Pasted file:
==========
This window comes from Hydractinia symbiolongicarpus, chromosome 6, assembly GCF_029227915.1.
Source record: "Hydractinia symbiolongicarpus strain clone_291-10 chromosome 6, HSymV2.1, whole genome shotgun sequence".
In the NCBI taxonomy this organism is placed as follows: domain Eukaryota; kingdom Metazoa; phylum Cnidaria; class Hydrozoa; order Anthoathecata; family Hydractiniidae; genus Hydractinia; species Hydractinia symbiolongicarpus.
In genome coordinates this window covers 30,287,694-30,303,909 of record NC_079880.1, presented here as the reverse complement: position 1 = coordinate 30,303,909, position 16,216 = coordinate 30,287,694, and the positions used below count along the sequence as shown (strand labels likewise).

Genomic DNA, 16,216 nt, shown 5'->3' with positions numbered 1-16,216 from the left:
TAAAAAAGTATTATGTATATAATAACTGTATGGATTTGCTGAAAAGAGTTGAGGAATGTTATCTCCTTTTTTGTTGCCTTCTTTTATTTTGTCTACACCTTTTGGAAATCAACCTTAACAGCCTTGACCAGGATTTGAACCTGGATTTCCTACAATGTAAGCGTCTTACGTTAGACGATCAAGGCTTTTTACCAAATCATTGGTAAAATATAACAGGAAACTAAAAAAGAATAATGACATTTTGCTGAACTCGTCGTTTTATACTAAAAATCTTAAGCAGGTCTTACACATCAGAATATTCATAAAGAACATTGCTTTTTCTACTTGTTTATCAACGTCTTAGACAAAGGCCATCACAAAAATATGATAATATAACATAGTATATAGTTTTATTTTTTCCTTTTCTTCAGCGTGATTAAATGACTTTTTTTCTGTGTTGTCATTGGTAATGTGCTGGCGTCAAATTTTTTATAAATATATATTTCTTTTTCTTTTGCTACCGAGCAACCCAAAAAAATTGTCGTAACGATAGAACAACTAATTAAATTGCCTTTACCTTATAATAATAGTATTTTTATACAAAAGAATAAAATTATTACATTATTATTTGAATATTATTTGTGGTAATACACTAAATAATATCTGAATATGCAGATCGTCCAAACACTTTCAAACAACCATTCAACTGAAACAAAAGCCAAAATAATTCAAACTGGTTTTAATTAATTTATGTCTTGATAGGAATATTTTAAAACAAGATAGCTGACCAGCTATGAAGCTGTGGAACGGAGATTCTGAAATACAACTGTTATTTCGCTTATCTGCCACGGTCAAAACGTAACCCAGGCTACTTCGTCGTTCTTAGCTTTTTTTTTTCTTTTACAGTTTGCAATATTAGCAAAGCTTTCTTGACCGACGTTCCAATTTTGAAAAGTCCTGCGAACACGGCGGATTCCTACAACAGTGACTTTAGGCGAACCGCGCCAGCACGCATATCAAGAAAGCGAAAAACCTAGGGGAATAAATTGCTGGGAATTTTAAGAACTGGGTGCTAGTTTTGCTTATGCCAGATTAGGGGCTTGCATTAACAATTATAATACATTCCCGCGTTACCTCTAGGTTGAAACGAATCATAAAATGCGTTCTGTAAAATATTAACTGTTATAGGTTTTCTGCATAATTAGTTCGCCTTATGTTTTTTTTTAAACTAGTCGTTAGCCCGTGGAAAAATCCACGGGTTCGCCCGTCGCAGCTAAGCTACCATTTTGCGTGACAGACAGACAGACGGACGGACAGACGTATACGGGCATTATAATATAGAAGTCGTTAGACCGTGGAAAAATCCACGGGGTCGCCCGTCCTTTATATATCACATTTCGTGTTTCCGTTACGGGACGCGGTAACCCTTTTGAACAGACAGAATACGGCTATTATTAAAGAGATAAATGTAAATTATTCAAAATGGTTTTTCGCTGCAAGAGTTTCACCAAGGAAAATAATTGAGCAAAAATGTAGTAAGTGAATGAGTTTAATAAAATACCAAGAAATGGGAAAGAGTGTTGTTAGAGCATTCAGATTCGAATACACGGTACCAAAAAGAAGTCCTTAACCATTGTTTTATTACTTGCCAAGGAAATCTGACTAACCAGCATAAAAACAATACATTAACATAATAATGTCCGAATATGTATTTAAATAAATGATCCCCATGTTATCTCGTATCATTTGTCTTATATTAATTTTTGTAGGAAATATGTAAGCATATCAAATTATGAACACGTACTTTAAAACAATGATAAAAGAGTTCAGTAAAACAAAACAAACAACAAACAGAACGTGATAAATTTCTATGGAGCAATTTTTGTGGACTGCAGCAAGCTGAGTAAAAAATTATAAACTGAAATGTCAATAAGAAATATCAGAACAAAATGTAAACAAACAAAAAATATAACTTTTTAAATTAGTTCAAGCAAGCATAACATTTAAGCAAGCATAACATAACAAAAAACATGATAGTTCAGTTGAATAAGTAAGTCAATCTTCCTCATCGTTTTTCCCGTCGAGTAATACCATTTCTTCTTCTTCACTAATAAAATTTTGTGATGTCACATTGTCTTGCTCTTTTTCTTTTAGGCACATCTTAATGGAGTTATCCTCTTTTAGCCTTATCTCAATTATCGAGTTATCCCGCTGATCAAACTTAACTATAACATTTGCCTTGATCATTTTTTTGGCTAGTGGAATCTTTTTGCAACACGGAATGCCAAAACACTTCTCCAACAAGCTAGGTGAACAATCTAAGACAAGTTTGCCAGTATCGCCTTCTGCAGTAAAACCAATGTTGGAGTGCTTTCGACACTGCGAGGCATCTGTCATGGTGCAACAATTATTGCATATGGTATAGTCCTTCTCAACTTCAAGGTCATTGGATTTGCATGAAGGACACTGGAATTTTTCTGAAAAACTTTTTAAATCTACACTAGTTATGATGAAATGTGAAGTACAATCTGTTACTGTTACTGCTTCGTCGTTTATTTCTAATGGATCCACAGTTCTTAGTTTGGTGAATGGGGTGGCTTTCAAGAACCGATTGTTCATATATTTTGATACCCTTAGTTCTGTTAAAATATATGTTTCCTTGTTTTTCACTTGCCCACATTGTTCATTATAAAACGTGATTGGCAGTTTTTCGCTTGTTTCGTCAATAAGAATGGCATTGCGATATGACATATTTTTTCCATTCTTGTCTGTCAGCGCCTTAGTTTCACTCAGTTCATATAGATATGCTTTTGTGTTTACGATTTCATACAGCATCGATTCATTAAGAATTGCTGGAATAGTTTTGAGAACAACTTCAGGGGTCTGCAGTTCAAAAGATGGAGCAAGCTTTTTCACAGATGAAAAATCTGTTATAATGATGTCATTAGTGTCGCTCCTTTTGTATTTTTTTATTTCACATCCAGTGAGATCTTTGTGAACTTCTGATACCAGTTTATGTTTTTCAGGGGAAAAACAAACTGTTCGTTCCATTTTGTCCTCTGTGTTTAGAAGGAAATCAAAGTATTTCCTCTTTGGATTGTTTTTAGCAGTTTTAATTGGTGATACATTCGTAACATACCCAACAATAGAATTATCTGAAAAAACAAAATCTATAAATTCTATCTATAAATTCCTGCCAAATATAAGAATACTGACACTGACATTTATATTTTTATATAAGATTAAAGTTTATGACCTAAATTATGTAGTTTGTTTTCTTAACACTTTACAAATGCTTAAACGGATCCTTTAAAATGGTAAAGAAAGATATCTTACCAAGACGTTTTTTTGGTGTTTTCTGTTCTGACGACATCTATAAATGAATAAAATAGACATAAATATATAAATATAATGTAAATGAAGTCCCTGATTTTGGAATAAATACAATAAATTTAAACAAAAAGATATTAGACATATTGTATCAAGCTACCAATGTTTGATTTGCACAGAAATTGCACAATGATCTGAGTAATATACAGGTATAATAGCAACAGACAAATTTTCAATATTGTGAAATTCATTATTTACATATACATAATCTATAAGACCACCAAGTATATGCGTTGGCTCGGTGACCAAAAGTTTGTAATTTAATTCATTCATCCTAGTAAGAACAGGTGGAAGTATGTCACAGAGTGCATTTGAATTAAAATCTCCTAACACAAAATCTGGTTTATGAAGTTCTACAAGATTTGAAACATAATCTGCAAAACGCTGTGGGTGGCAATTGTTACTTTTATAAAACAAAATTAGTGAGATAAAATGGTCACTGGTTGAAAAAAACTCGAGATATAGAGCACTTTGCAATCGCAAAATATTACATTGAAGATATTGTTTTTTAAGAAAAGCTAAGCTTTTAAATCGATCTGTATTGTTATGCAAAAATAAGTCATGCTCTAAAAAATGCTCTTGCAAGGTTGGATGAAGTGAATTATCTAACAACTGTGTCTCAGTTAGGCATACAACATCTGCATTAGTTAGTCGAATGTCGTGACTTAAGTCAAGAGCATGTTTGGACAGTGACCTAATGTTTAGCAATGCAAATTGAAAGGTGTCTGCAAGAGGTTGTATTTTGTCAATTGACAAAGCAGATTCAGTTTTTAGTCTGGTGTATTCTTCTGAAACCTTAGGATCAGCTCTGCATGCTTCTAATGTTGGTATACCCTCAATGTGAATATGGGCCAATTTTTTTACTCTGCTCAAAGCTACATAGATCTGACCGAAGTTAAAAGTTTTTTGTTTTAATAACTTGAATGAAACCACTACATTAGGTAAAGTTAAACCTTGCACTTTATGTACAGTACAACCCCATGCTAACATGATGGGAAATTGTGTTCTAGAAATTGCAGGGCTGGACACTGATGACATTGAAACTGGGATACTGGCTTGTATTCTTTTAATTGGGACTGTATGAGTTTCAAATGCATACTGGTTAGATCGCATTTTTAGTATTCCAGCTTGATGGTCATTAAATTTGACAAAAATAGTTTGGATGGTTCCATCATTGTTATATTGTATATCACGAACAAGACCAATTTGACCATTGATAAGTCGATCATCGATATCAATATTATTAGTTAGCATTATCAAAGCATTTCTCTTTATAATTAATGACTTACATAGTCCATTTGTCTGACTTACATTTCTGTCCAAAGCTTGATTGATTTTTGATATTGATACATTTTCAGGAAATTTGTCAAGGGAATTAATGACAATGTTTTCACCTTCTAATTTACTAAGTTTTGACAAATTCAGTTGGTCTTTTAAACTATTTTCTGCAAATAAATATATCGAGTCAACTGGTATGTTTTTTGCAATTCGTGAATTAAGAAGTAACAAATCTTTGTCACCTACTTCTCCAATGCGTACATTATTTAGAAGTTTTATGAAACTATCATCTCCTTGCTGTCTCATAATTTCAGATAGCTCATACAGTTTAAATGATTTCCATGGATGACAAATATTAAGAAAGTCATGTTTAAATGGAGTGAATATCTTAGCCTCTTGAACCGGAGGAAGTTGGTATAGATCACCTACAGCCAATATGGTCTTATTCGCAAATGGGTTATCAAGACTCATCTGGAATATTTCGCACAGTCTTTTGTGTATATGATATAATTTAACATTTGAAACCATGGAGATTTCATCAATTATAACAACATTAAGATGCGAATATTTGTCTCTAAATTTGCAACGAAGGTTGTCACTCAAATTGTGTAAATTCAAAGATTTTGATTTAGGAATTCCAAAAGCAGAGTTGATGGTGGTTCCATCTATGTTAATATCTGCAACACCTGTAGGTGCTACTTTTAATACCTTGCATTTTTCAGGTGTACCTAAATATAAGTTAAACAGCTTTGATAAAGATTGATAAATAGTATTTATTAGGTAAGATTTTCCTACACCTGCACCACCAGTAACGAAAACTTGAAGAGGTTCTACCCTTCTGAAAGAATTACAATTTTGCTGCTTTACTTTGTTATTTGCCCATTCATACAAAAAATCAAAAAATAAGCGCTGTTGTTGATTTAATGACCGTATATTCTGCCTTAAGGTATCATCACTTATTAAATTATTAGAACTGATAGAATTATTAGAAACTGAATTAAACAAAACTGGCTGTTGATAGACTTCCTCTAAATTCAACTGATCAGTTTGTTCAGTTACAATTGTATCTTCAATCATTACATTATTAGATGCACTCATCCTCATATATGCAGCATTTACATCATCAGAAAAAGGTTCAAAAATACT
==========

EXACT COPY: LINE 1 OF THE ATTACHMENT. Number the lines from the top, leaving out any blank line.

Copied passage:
This window comes from Hydractinia symbiolongicarpus, chromosome 6, assembly GCF_029227915.1.